Again, denying those people who want to drive two or more cars simultaneously is no basis to deny others from even driving one car.

Robert said...

I'm not opposed to gay people having their unions solemnized, be that via civil union, civil marriage, whatever you want to call it. I think the state should not be in the marriage business, but since it is, the things done by the state have to be available to everyone.

As for this:
there never was a framework for more than two to get married - not for anyone

History does not begin with the United States, and even if it did, there has certainly been a framework for more than two to get married. It's a framework that was discarded, perhaps, but the Mormons (among others) created legal structures to accommodate polyamory.

DBB said...

Historically, only the church could recognize marriage - clearly, that is exactly the opposite of what we have in the US, where only the state can officially recognize marriage (and what any religious official has to say about it is irrelevant).

We are talking about the legal right to marry in the United States, operating under the US Constitution. Historically speaking, there was no equal protection, either, and no Constitution. That's not relevant to any discussion of what marriages will be recognized under the law by our government.

Sweating Through fog said...

So, DBB under the neutral policy that any pair of consenting adults can marry, on what basis does the state say that two adult, sterile siblings cannot be married?

Suppose they weren't sterile? If the state has a compelling interest in preventing genetic defects among children, does the state have a right to perform genetic tests on intended, opposite sex partners to screen for potential genetic diseases, and deny the right to marry? Does it have the right to prevent lesbian couples from choosing certain sperm donors? Does it have the right to prevent a deaf couple from using artificial methods to assure that their child is born deaf?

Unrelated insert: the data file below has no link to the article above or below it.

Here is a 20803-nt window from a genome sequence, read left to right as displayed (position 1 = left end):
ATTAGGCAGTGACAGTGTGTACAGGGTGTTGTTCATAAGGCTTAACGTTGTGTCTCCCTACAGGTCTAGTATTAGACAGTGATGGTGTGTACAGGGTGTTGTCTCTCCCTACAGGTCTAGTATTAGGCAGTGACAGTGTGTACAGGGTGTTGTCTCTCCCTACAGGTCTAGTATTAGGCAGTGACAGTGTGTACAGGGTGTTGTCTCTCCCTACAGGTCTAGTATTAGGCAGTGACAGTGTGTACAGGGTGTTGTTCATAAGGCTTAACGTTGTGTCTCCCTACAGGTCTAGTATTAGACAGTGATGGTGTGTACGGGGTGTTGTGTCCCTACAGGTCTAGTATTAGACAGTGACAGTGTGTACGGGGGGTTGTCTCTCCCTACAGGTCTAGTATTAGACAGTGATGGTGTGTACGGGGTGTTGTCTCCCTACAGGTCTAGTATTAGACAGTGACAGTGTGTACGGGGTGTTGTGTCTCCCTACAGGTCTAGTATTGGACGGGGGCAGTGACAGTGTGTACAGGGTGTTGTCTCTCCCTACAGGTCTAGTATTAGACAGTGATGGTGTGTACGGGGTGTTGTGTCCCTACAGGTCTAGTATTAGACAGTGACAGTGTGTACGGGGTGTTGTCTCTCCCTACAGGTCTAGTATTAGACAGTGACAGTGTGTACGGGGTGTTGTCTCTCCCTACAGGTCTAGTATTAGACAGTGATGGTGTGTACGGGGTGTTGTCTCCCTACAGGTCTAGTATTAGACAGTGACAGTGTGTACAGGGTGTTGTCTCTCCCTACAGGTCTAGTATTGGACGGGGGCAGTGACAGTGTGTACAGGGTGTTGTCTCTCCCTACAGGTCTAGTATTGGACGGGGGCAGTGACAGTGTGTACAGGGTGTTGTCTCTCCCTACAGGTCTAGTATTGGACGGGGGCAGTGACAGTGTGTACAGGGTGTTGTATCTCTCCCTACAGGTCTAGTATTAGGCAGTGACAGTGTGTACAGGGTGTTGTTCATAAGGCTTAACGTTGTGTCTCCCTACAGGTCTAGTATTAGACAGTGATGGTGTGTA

DBB said...

The past justification for that was the long taboo against incest, something built into humans (and other animals) because of the huge risk of horrible birth defects - in other primates that also has been observed to cause the opposite behavior - not only is incest banned, but normally enemy groups will allow non-member "singles" to come into the group and mate - something that, if it did not happen, would quickly result in each small group being inbred so much as to be non-viable.

But you are right, once you eliminate the danger of inbreeding, there's no longer any compelling interest in preventing such unions, though for a huge variety of reasons they would be exceedingly rare.

And actually, you probably can get around it already anyway. If you have two different last names, odds are exceedingly high that if you went to get married, you'd be granted a license and married and no one would even know. Though you might have to leave town to do it. And then that marriage would be accepted in all 50 states, again, because no one would know.

Ultimately, I really don't care who any consenting adult wants to marry - it doesn't affect me or my life or my marriage a single whit.

DBB said...

And come to think of it, I think Woody Allen married his daughter.